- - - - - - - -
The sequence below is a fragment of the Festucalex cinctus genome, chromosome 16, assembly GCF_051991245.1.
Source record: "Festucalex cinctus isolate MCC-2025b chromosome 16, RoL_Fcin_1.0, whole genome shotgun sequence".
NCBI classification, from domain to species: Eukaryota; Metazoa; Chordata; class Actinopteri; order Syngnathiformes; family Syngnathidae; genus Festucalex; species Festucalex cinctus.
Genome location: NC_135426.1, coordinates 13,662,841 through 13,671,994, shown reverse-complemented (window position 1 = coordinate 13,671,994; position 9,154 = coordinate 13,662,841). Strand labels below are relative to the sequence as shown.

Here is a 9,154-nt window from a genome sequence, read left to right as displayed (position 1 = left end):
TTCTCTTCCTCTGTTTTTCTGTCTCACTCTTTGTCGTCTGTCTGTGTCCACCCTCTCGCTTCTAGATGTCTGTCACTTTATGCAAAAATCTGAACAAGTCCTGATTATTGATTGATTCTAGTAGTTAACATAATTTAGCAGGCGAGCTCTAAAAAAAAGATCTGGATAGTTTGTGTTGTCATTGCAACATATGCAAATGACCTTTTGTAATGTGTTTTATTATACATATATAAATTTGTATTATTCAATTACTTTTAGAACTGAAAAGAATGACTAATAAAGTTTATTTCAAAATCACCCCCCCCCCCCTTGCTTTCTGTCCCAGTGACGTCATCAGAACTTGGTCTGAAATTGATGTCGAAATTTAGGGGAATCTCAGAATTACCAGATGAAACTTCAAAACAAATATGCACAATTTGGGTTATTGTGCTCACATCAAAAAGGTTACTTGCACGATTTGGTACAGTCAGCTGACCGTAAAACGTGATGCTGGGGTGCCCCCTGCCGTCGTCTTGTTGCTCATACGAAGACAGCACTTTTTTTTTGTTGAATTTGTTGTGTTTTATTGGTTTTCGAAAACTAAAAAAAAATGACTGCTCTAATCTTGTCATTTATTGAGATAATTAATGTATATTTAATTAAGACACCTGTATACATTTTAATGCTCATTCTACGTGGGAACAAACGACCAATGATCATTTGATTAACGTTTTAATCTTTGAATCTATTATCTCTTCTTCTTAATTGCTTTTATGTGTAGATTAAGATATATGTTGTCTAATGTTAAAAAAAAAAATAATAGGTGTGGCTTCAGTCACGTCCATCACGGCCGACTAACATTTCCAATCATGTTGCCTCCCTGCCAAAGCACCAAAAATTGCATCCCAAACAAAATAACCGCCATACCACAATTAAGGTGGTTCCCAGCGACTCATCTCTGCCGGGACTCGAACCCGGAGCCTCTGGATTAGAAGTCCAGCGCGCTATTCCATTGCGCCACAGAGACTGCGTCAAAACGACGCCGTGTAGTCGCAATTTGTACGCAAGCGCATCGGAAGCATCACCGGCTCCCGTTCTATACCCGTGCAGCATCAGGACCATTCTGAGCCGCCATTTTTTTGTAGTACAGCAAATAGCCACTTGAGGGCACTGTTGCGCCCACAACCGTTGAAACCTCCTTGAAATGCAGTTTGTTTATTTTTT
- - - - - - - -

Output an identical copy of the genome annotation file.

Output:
The sequence below is a fragment of the Festucalex cinctus genome, chromosome 16, assembly GCF_051991245.1.
Source record: "Festucalex cinctus isolate MCC-2025b chromosome 16, RoL_Fcin_1.0, whole genome shotgun sequence".
NCBI classification, from domain to species: Eukaryota; Metazoa; Chordata; class Actinopteri; order Syngnathiformes; family Syngnathidae; genus Festucalex; species Festucalex cinctus.
Genome location: NC_135426.1, coordinates 13,662,841 through 13,671,994, shown reverse-complemented (window position 1 = coordinate 13,671,994; position 9,154 = coordinate 13,662,841). Strand labels below are relative to the sequence as shown.

Here is a 9,154-nt window from a genome sequence, read left to right as displayed (position 1 = left end):
TTCTCTTCCTCTGTTTTTCTGTCTCACTCTTTGTCGTCTGTCTGTGTCCACCCTCTCGCTTCTAGATGTCTGTCACTTTATGCAAAAATCTGAACAAGTCCTGATTATTGATTGATTCTAGTAGTTAACATAATTTAGCAGGCGAGCTCTAAAAAAAAGATCTGGATAGTTTGTGTTGTCATTGCAACATATGCAAATGACCTTTTGTAATGTGTTTTATTATACATATATAAATTTGTATTATTCAATTACTTTTAGAACTGAAAAGAATGACTAATAAAGTTTATTTCAAAATCACCCCCCCCCCCCTTGCTTTCTGTCCCAGTGACGTCATCAGAACTTGGTCTGAAATTGATGTCGAAATTTAGGGGAATCTCAGAATTACCAGATGAAACTTCAAAACAAATATGCACAATTTGGGTTATTGTGCTCACATCAAAAAGGTTACTTGCACGATTTGGTACAGTCAGCTGACCGTAAAACGTGATGCTGGGGTGCCCCCTGCCGTCGTCTTGTTGCTCATACGAAGACAGCACTTTTTTTTTGTTGAATTTGTTGTGTTTTATTGGTTTTCGAAAACTAAAAAAAAATGACTGCTCTAATCTTGTCATTTATTGAGATAATTAATGTATATTTAATTAAGACACCTGTATACATTTTAATGCTCATTCTACGTGGGAACAAACGACCAATGATCATTTGATTAACGTTTTAATCTTTGAATCTATTATCTCTTCTTCTTAATTGCTTTTATGTGTAGATTAAGATATATGTTGTCTAATGTTAAAAAAAAAAATAATAGGTGTGGCTTCAGTCACGTCCATCACGGCCGACTAACATTTCCAATCATGTTGCCTCCCTGCCAAAGCACCAAAAATTGCATCCCAAACAAAATAACCGCCATACCACAATTAAGGTGGTTCCCAGCGACTCATCTCTGCCGGGACTCGAACCCGGAGCCTCTGGATTAGAAGTCCAGCGCGCTATTCCATTGCGCCACAGAGACTGCGTCAAAACGACGCCGTGTAGTCGCAATTTGTACGCAAGCGCATCGGAAGCATCACCGGCTCCCGTTCTATACCCGTGCAGCATCAGGACCATTCTGAGCCGCCATTTTTTTGTAGTACAGCAAATAGCCACTTGAGGGCACTGTTGCGCCCACAACCGTTGAAACCTCCTTGAAATGCAGTTTGTTTATTTTTT